SeaHorse II wrote:... if I were cruising extensively in the PNW, I think I would opt for one of the hard bottoms. BullFrog, Livingston, etc.
*My friend Carey has a Bullfrog and we have a Livingston.* While they are both hardshell dinghies I think the Bullfrog is the much better boat.* The Livingston is (or was, I don't know about now) inexpensive, incredibly stable, and nigh on indestructible.* The downside is that when loaded down, the smaller ones like our 9' model have very little freeboard.* Not a problem in a calm anchorage but not what you want if you have to make a trip in rougher water.* They are also limited in horsepower--- the 9' model, for example, is limited to 9hp IIRC.
The Bullfrog, on the other hand, while much more expensive, is just as long-lived but has much better floatation, like an RIB.* It can take much more power-- Carey has a 15hp Honda on his 10' Bullfrog but I believe that model can take even more.* So in addtiion to handling heavy loads better and more safely than the Livingston, it does world's better in rougher water and its much higher speed makes it a viable craft for going from an anchroage seveal miles to a store or community.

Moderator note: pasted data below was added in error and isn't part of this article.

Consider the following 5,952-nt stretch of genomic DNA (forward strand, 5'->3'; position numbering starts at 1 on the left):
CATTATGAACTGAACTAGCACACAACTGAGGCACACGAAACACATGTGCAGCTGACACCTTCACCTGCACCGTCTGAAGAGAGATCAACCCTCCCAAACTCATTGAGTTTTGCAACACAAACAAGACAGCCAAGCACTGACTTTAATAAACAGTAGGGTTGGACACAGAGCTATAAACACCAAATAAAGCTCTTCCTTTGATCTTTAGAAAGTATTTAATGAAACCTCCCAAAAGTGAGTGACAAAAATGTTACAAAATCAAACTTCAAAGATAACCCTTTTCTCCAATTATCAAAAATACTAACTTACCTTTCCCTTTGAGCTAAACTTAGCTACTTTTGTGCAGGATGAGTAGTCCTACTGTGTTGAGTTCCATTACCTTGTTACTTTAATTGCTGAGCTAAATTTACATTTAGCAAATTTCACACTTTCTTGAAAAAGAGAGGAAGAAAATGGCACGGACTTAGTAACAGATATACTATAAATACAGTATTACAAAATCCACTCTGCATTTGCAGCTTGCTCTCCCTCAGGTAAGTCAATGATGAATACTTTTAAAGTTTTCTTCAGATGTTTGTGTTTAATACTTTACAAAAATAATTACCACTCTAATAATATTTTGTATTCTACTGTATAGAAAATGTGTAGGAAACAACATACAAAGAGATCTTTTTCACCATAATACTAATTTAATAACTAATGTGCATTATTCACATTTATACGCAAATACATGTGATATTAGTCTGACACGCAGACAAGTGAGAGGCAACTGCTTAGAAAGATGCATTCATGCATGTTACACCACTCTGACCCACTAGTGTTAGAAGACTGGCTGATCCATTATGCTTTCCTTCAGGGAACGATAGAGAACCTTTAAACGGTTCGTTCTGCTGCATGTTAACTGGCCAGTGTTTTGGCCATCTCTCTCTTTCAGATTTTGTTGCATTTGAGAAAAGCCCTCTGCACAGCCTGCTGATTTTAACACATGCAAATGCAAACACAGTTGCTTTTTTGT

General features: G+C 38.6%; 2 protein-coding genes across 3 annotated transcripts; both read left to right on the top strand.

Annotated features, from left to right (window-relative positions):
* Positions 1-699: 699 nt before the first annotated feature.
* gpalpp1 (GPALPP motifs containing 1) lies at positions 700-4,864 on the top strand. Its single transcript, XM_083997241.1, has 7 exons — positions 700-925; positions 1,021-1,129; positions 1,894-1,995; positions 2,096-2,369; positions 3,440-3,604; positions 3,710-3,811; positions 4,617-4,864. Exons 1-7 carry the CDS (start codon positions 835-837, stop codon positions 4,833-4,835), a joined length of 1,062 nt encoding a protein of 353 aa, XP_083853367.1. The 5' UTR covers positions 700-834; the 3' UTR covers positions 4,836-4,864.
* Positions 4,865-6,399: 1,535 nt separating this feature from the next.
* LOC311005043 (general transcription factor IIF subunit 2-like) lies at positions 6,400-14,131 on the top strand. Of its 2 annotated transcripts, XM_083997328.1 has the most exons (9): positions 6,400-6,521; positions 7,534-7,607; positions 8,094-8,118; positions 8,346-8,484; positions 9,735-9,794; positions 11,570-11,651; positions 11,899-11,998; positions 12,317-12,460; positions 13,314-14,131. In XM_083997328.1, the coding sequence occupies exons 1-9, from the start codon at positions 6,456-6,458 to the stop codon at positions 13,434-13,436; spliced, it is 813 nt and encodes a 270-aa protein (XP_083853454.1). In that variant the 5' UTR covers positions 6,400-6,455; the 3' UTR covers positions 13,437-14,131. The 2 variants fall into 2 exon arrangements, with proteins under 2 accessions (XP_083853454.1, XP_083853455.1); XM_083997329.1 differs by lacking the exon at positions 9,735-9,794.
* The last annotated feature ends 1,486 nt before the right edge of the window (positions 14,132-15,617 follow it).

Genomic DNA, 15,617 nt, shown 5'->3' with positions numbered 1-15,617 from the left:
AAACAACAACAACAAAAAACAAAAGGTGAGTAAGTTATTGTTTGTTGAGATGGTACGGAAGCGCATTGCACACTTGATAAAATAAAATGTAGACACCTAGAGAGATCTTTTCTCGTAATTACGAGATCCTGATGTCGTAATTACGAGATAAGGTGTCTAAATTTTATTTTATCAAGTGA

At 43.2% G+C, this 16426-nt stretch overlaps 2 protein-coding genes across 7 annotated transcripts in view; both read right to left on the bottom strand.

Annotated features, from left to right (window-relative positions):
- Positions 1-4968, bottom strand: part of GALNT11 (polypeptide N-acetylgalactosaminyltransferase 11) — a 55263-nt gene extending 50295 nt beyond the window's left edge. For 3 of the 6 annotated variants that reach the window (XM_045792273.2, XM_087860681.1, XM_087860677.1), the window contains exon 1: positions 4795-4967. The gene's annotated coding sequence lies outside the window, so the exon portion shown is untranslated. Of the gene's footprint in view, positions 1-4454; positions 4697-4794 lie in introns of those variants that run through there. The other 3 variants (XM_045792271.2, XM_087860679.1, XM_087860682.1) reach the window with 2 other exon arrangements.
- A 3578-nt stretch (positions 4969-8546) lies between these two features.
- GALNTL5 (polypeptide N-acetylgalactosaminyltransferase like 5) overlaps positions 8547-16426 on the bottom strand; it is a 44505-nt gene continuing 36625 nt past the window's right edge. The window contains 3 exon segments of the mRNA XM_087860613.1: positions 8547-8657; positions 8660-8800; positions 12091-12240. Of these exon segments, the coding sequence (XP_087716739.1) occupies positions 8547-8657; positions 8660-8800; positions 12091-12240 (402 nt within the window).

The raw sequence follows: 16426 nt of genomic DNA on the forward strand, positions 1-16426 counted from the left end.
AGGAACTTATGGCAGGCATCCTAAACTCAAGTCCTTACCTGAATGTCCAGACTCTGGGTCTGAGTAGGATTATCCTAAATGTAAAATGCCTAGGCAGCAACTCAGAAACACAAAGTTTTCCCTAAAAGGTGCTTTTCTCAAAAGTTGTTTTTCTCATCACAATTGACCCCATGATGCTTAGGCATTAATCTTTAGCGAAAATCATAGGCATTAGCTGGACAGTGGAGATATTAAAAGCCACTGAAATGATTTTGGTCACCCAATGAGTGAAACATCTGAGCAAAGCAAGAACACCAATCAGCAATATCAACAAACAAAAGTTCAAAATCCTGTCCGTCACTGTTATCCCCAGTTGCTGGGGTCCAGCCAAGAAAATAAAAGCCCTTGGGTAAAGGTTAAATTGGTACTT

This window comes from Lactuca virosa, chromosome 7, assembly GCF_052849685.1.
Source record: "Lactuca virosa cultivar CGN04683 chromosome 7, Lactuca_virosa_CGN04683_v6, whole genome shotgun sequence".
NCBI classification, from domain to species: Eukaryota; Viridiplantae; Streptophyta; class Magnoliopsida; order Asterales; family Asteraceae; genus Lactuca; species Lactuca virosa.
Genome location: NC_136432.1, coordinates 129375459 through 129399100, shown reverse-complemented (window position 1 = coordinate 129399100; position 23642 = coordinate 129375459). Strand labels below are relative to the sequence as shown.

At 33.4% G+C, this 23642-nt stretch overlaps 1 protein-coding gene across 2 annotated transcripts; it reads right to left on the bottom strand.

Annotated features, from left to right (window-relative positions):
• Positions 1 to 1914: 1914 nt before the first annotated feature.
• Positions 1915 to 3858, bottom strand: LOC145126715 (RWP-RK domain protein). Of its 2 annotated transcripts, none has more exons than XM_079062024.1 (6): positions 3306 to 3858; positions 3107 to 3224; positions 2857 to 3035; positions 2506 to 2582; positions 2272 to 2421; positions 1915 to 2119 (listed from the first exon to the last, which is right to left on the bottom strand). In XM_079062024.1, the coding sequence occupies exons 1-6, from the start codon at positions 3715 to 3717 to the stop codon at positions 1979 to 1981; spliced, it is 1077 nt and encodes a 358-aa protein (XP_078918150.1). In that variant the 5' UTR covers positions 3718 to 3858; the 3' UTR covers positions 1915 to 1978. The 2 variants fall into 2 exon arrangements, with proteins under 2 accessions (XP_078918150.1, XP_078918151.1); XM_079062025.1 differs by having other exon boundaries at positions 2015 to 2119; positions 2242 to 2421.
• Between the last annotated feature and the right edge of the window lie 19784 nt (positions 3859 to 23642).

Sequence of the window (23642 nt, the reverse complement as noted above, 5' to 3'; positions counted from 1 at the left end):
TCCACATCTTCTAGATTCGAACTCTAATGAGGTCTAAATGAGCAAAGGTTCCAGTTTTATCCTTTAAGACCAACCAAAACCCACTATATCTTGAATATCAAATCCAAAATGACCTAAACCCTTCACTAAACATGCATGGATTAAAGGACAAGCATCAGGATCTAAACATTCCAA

in my opinion the Livingston is a fine little utility shoreboat but its versatility is limited by its low freeboard and relatively low horsepower rating.* The Bullfrog is a much more versatile boat if one is willing to pay for it and has a way to carry it on board.* A Bullfrog is heavy, although there is a fellow on our dock that carries a 10-footer like Carey's vertically on the stock, teak-strip swimstep of his Island Gypsy on Weaver-type snap davits.* His motor, however, is carried on a separate mount on the transom and he uses (I assume) the boat's boom to move the motor between the mount and the deployed dinghy.
We hope to acquire a 10' Bullfrog someday but we'll tow it instead of carrying it on the boat.